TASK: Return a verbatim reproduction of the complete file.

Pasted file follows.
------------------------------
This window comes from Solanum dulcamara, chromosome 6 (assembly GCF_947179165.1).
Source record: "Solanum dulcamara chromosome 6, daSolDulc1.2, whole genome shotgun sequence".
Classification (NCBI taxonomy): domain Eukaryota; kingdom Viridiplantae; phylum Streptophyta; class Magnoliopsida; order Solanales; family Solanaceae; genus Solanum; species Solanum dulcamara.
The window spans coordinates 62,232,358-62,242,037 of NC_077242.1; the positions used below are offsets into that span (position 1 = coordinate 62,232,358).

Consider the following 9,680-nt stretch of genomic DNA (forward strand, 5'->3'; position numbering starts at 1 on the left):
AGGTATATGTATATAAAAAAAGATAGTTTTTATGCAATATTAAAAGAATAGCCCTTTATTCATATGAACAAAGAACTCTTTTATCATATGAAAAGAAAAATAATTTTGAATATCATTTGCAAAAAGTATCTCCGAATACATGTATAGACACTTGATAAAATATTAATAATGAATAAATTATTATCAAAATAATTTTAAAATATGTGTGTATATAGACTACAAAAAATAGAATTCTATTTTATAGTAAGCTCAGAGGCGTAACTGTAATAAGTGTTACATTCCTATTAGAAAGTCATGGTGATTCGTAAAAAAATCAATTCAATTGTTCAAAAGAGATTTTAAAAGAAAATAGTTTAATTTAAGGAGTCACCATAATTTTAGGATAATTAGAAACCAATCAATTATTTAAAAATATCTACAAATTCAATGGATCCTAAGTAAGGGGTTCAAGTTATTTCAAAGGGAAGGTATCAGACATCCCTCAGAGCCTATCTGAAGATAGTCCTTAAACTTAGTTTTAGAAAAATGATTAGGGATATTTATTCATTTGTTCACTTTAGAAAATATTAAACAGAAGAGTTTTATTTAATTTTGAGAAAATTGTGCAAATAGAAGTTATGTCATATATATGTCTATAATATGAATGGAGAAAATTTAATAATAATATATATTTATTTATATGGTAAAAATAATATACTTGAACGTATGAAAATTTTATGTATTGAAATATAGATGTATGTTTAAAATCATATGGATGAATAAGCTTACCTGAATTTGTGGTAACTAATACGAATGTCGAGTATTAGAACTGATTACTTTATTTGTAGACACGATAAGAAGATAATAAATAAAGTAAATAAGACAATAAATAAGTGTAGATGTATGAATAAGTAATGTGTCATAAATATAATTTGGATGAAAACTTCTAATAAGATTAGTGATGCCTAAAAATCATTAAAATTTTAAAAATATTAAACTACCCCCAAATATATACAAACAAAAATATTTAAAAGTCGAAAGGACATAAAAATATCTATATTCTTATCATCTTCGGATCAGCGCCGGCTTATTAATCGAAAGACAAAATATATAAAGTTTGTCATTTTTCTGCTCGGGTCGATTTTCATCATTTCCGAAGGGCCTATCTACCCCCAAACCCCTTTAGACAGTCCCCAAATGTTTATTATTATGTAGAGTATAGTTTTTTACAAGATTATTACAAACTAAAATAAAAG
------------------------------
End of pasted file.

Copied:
This window comes from Solanum dulcamara, chromosome 6 (assembly GCF_947179165.1).
Source record: "Solanum dulcamara chromosome 6, daSolDulc1.2, whole genome shotgun sequence".
Classification (NCBI taxonomy): domain Eukaryota; kingdom Viridiplantae; phylum Streptophyta; class Magnoliopsida; order Solanales; family Solanaceae; genus Solanum; species Solanum dulcamara.
The window spans coordinates 62,232,358-62,242,037 of NC_077242.1; the positions used below are offsets into that span (position 1 = coordinate 62,232,358).

Consider the following 9,680-nt stretch of genomic DNA (forward strand, 5'->3'; position numbering starts at 1 on the left):
AGGTATATGTATATAAAAAAAGATAGTTTTTATGCAATATTAAAAGAATAGCCCTTTATTCATATGAACAAAGAACTCTTTTATCATATGAAAAGAAAAATAATTTTGAATATCATTTGCAAAAAGTATCTCCGAATACATGTATAGACACTTGATAAAATATTAATAATGAATAAATTATTATCAAAATAATTTTAAAATATGTGTGTATATAGACTACAAAAAATAGAATTCTATTTTATAGTAAGCTCAGAGGCGTAACTGTAATAAGTGTTACATTCCTATTAGAAAGTCATGGTGATTCGTAAAAAAATCAATTCAATTGTTCAAAAGAGATTTTAAAAGAAAATAGTTTAATTTAAGGAGTCACCATAATTTTAGGATAATTAGAAACCAATCAATTATTTAAAAATATCTACAAATTCAATGGATCCTAAGTAAGGGGTTCAAGTTATTTCAAAGGGAAGGTATCAGACATCCCTCAGAGCCTATCTGAAGATAGTCCTTAAACTTAGTTTTAGAAAAATGATTAGGGATATTTATTCATTTGTTCACTTTAGAAAATATTAAACAGAAGAGTTTTATTTAATTTTGAGAAAATTGTGCAAATAGAAGTTATGTCATATATATGTCTATAATATGAATGGAGAAAATTTAATAATAATATATATTTATTTATATGGTAAAAATAATATACTTGAACGTATGAAAATTTTATGTATTGAAATATAGATGTATGTTTAAAATCATATGGATGAATAAGCTTACCTGAATTTGTGGTAACTAATACGAATGTCGAGTATTAGAACTGATTACTTTATTTGTAGACACGATAAGAAGATAATAAATAAAGTAAATAAGACAATAAATAAGTGTAGATGTATGAATAAGTAATGTGTCATAAATATAATTTGGATGAAAACTTCTAATAAGATTAGTGATGCCTAAAAATCATTAAAATTTTAAAAATATTAAACTACCCCCAAATATATACAAACAAAAATATTTAAAAGTCGAAAGGACATAAAAATATCTATATTCTTATCATCTTCGGATCAGCGCCGGCTTATTAATCGAAAGACAAAATATATAAAGTTTGTCATTTTTCTGCTCGGGTCGATTTTCATCATTTCCGAAGGGCCTATCTACCCCCAAACCCCTTTAGACAGTCCCCAAATGTTTATTATTATGTAGAGTATAGTTTTTTACAAGATTATTACAAACTAAAATAAAAG